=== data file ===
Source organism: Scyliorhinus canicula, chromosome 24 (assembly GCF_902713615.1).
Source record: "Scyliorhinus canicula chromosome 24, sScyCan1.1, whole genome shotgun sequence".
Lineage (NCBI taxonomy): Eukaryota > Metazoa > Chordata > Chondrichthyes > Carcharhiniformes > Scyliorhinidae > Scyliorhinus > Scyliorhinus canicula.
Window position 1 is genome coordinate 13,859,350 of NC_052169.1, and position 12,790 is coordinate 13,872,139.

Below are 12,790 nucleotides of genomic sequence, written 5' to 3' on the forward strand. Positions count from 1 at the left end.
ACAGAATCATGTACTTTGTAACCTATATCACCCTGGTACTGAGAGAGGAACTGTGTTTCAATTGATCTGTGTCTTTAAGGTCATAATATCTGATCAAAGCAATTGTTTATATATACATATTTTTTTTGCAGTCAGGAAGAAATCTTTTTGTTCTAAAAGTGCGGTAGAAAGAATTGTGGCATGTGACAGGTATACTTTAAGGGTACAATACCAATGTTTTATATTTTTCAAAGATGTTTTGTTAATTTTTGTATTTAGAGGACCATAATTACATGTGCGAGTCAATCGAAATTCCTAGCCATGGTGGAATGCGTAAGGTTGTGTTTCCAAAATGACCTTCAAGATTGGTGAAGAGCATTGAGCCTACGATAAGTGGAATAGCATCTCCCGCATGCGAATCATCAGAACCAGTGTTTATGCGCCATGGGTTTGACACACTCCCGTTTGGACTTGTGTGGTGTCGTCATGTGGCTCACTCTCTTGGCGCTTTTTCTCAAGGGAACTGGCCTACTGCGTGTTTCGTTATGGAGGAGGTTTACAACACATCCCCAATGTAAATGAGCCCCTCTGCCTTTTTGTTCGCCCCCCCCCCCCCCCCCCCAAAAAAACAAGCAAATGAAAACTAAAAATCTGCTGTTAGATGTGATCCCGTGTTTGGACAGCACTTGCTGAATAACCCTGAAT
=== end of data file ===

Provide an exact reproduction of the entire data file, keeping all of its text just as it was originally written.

Source organism: Scyliorhinus canicula, chromosome 24 (assembly GCF_902713615.1).
Source record: "Scyliorhinus canicula chromosome 24, sScyCan1.1, whole genome shotgun sequence".
Lineage (NCBI taxonomy): Eukaryota > Metazoa > Chordata > Chondrichthyes > Carcharhiniformes > Scyliorhinidae > Scyliorhinus > Scyliorhinus canicula.
Window position 1 is genome coordinate 13,859,350 of NC_052169.1, and position 12,790 is coordinate 13,872,139.

Below are 12,790 nucleotides of genomic sequence, written 5' to 3' on the forward strand. Positions count from 1 at the left end.
ACAGAATCATGTACTTTGTAACCTATATCACCCTGGTACTGAGAGAGGAACTGTGTTTCAATTGATCTGTGTCTTTAAGGTCATAATATCTGATCAAAGCAATTGTTTATATATACATATTTTTTTTGCAGTCAGGAAGAAATCTTTTTGTTCTAAAAGTGCGGTAGAAAGAATTGTGGCATGTGACAGGTATACTTTAAGGGTACAATACCAATGTTTTATATTTTTCAAAGATGTTTTGTTAATTTTTGTATTTAGAGGACCATAATTACATGTGCGAGTCAATCGAAATTCCTAGCCATGGTGGAATGCGTAAGGTTGTGTTTCCAAAATGACCTTCAAGATTGGTGAAGAGCATTGAGCCTACGATAAGTGGAATAGCATCTCCCGCATGCGAATCATCAGAACCAGTGTTTATGCGCCATGGGTTTGACACACTCCCGTTTGGACTTGTGTGGTGTCGTCATGTGGCTCACTCTCTTGGCGCTTTTTCTCAAGGGAACTGGCCTACTGCGTGTTTCGTTATGGAGGAGGTTTACAACACATCCCCAATGTAAATGAGCCCCTCTGCCTTTTTGTTCGCCCCCCCCCCCCCCCCCCCAAAAAAACAAGCAAATGAAAACTAAAAATCTGCTGTTAGATGTGATCCCGTGTTTGGACAGCACTTGCTGAATAACCCTGAAT